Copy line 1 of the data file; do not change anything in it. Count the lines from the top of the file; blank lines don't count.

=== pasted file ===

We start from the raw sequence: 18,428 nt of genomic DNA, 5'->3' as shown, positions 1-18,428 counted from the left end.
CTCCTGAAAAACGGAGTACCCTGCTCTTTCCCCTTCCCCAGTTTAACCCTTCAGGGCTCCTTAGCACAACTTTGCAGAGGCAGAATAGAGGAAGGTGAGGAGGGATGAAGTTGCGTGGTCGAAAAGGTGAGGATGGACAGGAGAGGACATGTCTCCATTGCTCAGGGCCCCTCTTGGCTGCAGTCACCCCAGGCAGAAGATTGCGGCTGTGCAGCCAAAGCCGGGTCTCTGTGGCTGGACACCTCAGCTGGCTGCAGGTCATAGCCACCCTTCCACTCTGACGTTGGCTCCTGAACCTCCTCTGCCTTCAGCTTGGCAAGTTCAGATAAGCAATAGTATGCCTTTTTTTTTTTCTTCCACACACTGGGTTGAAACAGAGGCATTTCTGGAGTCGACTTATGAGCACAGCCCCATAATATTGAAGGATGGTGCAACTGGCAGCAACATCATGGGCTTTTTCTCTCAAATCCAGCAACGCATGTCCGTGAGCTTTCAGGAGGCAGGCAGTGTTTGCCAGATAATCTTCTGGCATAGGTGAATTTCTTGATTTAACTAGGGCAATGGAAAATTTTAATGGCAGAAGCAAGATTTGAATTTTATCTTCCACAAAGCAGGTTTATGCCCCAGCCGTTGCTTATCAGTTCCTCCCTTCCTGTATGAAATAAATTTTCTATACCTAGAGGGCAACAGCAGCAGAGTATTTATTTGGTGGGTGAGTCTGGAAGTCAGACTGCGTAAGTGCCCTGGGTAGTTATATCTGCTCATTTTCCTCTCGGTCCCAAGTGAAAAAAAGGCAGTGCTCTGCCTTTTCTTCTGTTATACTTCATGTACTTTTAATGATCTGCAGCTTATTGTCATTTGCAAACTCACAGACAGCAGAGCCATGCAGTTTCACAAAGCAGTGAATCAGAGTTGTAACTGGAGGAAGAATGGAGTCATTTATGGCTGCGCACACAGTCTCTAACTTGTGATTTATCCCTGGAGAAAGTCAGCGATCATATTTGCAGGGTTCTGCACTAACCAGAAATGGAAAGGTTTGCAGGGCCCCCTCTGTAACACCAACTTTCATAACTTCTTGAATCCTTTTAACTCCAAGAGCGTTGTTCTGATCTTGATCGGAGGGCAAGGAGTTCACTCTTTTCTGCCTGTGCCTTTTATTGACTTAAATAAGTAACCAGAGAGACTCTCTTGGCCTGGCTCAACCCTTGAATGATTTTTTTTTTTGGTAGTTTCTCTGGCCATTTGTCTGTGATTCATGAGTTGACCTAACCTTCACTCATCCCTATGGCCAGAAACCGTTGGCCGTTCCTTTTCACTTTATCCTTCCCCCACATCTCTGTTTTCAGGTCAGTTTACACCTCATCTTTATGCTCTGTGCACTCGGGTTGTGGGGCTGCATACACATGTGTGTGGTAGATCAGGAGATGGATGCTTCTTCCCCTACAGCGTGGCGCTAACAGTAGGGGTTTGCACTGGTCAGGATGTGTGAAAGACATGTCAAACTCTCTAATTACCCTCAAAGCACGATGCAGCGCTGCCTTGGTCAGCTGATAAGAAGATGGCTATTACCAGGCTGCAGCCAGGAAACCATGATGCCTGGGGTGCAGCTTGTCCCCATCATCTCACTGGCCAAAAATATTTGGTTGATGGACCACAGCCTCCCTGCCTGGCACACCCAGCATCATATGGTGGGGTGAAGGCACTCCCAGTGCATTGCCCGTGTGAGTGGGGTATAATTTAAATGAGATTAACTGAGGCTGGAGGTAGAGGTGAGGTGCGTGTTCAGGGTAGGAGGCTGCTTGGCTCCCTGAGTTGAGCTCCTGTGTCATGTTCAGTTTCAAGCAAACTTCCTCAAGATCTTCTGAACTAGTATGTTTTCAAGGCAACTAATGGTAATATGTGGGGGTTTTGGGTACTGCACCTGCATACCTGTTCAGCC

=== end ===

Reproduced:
We start from the raw sequence: 18,428 nt of genomic DNA, 5'->3' as shown, positions 1-18,428 counted from the left end.